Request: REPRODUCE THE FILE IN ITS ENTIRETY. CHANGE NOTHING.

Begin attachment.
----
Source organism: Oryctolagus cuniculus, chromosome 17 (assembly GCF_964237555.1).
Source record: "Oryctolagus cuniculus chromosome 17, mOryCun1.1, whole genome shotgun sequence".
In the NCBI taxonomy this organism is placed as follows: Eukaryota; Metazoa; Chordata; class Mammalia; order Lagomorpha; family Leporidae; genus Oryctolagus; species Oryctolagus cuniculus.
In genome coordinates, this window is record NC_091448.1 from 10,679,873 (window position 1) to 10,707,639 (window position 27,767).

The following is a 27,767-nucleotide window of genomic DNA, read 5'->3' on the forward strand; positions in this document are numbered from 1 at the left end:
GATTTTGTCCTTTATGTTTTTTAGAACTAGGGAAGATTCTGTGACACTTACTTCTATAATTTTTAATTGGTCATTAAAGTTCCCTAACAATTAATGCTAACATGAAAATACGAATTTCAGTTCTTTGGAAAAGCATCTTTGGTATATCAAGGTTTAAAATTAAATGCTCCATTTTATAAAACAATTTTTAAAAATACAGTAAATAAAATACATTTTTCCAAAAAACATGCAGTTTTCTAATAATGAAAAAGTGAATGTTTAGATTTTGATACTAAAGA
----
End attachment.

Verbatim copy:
Source organism: Oryctolagus cuniculus, chromosome 17 (assembly GCF_964237555.1).
Source record: "Oryctolagus cuniculus chromosome 17, mOryCun1.1, whole genome shotgun sequence".
In the NCBI taxonomy this organism is placed as follows: Eukaryota; Metazoa; Chordata; class Mammalia; order Lagomorpha; family Leporidae; genus Oryctolagus; species Oryctolagus cuniculus.
In genome coordinates, this window is record NC_091448.1 from 10,679,873 (window position 1) to 10,707,639 (window position 27,767).

The following is a 27,767-nucleotide window of genomic DNA, read 5'->3' on the forward strand; positions in this document are numbered from 1 at the left end:
GATTTTGTCCTTTATGTTTTTTAGAACTAGGGAAGATTCTGTGACACTTACTTCTATAATTTTTAATTGGTCATTAAAGTTCCCTAACAATTAATGCTAACATGAAAATACGAATTTCAGTTCTTTGGAAAAGCATCTTTGGTATATCAAGGTTTAAAATTAAATGCTCCATTTTATAAAACAATTTTTAAAAATACAGTAAATAAAATACATTTTTCCAAAAAACATGCAGTTTTCTAATAATGAAAAAGTGAATGTTTAGATTTTGATACTAAAGA